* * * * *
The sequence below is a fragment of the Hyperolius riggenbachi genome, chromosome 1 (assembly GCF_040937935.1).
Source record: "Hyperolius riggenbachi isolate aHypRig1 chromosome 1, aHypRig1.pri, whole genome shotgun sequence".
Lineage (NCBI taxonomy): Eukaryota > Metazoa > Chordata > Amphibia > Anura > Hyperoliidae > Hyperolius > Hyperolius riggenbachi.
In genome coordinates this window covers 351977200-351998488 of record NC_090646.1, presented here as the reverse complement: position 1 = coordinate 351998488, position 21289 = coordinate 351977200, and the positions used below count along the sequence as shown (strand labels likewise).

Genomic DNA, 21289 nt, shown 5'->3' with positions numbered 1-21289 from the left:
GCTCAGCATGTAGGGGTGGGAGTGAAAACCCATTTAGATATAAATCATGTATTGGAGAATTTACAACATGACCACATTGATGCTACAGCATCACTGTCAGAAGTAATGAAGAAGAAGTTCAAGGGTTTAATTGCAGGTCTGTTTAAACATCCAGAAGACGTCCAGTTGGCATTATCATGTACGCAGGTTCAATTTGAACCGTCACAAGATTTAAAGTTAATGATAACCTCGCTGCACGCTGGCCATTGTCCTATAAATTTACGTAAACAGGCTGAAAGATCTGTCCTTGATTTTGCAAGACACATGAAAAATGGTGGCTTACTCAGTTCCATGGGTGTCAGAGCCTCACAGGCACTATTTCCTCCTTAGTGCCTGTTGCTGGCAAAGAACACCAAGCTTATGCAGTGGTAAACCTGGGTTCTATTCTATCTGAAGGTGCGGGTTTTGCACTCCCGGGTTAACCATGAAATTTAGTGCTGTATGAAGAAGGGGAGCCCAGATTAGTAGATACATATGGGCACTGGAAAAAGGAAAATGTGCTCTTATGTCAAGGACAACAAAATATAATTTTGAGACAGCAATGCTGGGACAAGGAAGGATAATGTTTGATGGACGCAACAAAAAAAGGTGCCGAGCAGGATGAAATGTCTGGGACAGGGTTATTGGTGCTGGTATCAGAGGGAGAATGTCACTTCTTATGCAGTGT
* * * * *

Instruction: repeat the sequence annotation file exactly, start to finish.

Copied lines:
The sequence below is a fragment of the Hyperolius riggenbachi genome, chromosome 1 (assembly GCF_040937935.1).
Source record: "Hyperolius riggenbachi isolate aHypRig1 chromosome 1, aHypRig1.pri, whole genome shotgun sequence".
Lineage (NCBI taxonomy): Eukaryota > Metazoa > Chordata > Amphibia > Anura > Hyperoliidae > Hyperolius > Hyperolius riggenbachi.
In genome coordinates this window covers 351977200-351998488 of record NC_090646.1, presented here as the reverse complement: position 1 = coordinate 351998488, position 21289 = coordinate 351977200, and the positions used below count along the sequence as shown (strand labels likewise).

Genomic DNA, 21289 nt, shown 5'->3' with positions numbered 1-21289 from the left:
GCTCAGCATGTAGGGGTGGGAGTGAAAACCCATTTAGATATAAATCATGTATTGGAGAATTTACAACATGACCACATTGATGCTACAGCATCACTGTCAGAAGTAATGAAGAAGAAGTTCAAGGGTTTAATTGCAGGTCTGTTTAAACATCCAGAAGACGTCCAGTTGGCATTATCATGTACGCAGGTTCAATTTGAACCGTCACAAGATTTAAAGTTAATGATAACCTCGCTGCACGCTGGCCATTGTCCTATAAATTTACGTAAACAGGCTGAAAGATCTGTCCTTGATTTTGCAAGACACATGAAAAATGGTGGCTTACTCAGTTCCATGGGTGTCAGAGCCTCACAGGCACTATTTCCTCCTTAGTGCCTGTTGCTGGCAAAGAACACCAAGCTTATGCAGTGGTAAACCTGGGTTCTATTCTATCTGAAGGTGCGGGTTTTGCACTCCCGGGTTAACCATGAAATTTAGTGCTGTATGAAGAAGGGGAGCCCAGATTAGTAGATACATATGGGCACTGGAAAAAGGAAAATGTGCTCTTATGTCAAGGACAACAAAATATAATTTTGAGACAGCAATGCTGGGACAAGGAAGGATAATGTTTGATGGACGCAACAAAAAAAGGTGCCGAGCAGGATGAAATGTCTGGGACAGGGTTATTGGTGCTGGTATCAGAGGGAGAATGTCACTTCTTATGCAGTGT